As Luis Miranda, who runs a private equity firm devoted to developing India’s infrastructure, put it: “We kept wondering if they had figured out something that we were too dense to figure out. It looked like they were smart and we were stupid.”   Joe Nocera rounds it off  as he says “Instead, India was the smart one, and we were the stupid ones.”

Dr.Reddy has indeed acted responsibly for our future.  No words to thank him.  Perhaps he realized wisdom is never on the menu.  But he ended up owning the restaurant !!!

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Now I am relieved

December 2, 2008

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I was pleasantly surprised when my teeny daughter came and told me “pa, the moon looks beautiful tonight”.  First, I thought she has hit one of her starry moods. Occasionally she busies herself watching the sky, humming a song while leisurely sitting on the swing in our balcony.  At other times, she tries out new songs in her keyboard.  But she has never shed her shyness to come and tell us what got her riveted so much. I ran to the window to watch it but didn’t get a clear view.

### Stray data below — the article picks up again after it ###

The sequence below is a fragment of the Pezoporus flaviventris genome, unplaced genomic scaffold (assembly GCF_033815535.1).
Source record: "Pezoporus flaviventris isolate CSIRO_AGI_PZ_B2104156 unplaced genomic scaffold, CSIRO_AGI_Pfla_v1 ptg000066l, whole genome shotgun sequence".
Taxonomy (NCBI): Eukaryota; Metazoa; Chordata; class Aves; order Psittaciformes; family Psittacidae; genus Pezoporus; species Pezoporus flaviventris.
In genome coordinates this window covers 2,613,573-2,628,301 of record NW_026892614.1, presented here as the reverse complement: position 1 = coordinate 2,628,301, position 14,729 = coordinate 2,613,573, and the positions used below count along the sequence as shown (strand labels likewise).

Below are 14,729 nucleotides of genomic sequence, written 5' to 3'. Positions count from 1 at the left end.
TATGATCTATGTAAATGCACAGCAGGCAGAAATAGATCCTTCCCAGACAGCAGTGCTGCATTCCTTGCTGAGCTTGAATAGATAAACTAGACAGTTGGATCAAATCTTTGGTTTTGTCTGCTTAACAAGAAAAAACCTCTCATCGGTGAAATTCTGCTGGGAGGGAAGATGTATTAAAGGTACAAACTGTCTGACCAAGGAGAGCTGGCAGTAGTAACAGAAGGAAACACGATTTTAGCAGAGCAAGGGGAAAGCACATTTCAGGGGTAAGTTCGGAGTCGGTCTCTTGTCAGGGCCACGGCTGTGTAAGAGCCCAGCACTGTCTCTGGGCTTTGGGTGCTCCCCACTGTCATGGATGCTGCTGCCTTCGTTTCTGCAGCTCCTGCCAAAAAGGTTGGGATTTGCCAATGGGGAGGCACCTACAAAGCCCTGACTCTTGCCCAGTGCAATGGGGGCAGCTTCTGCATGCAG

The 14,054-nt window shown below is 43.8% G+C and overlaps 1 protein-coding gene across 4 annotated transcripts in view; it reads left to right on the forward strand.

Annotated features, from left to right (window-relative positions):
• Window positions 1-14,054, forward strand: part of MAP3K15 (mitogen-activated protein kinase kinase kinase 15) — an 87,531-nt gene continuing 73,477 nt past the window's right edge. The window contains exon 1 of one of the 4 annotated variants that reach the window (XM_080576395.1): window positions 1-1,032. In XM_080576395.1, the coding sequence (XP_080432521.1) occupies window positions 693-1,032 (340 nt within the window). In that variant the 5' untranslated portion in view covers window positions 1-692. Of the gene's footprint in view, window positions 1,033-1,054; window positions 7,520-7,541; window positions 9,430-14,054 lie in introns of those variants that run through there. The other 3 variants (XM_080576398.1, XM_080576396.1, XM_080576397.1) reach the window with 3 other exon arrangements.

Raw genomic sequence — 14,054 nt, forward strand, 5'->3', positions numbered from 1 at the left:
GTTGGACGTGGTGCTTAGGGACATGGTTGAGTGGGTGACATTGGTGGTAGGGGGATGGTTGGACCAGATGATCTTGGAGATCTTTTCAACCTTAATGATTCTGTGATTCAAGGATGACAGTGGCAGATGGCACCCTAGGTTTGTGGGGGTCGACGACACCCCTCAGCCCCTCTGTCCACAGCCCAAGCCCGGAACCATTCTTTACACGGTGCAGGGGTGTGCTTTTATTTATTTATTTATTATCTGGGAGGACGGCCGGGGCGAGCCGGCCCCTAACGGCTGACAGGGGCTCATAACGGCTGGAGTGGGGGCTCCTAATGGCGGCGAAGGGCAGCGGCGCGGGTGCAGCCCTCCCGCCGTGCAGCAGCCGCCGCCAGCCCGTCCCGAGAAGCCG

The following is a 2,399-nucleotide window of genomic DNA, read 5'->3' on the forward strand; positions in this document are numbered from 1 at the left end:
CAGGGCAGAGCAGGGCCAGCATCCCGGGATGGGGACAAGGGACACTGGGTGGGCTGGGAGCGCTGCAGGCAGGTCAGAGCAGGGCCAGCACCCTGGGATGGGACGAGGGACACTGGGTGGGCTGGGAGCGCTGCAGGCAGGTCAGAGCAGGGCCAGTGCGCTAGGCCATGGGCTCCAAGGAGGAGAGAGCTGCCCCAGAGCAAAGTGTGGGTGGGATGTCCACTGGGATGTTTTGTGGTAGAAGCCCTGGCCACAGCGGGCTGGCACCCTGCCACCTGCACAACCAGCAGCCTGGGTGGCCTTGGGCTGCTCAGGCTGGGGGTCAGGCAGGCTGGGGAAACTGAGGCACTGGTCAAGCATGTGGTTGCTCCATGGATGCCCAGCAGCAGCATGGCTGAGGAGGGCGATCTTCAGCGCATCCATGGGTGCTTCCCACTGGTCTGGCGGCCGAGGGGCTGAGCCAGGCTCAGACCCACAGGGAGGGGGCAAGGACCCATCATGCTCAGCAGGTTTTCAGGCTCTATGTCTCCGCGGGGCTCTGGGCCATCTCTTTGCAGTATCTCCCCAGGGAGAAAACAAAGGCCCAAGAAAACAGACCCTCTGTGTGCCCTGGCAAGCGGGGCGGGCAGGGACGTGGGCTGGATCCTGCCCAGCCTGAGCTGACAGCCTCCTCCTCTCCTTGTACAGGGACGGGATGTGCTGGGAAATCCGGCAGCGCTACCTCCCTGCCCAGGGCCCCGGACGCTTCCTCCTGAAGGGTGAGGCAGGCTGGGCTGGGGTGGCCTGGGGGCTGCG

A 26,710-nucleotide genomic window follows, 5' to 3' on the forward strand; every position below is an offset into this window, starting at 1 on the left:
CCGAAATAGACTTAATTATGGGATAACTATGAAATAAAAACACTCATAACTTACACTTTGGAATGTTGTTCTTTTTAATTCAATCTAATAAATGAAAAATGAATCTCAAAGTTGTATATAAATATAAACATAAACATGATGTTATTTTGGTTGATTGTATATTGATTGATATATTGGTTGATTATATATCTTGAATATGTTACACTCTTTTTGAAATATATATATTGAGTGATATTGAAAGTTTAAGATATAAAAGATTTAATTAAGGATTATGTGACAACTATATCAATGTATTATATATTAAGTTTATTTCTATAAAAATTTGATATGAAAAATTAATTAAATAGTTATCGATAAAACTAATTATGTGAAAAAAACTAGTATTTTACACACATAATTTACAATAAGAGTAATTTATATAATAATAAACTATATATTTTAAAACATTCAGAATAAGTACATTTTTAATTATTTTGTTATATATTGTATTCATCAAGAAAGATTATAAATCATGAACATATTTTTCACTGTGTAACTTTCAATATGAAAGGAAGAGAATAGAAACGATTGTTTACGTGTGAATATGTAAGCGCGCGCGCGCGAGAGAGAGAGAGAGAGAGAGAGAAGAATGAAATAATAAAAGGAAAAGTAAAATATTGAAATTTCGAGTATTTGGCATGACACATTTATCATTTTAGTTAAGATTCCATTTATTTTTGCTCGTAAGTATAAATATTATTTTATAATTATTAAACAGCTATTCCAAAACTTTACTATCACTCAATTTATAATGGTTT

She described how the two shining specks have dotted around the moon like a fine celestial designer jewelry.  She speculated it must be Jupiter and Venus in a rare alignment but wasn’t sure.  Here’s the detail.  It was a rare spectacle called “planetary conjunction” in which two planets —the brightest in the night sky — will appear extremely close, separated by only the width of a finger held at arm’s length. They won’t be this close together and well-placed for evening viewing again until May 2013.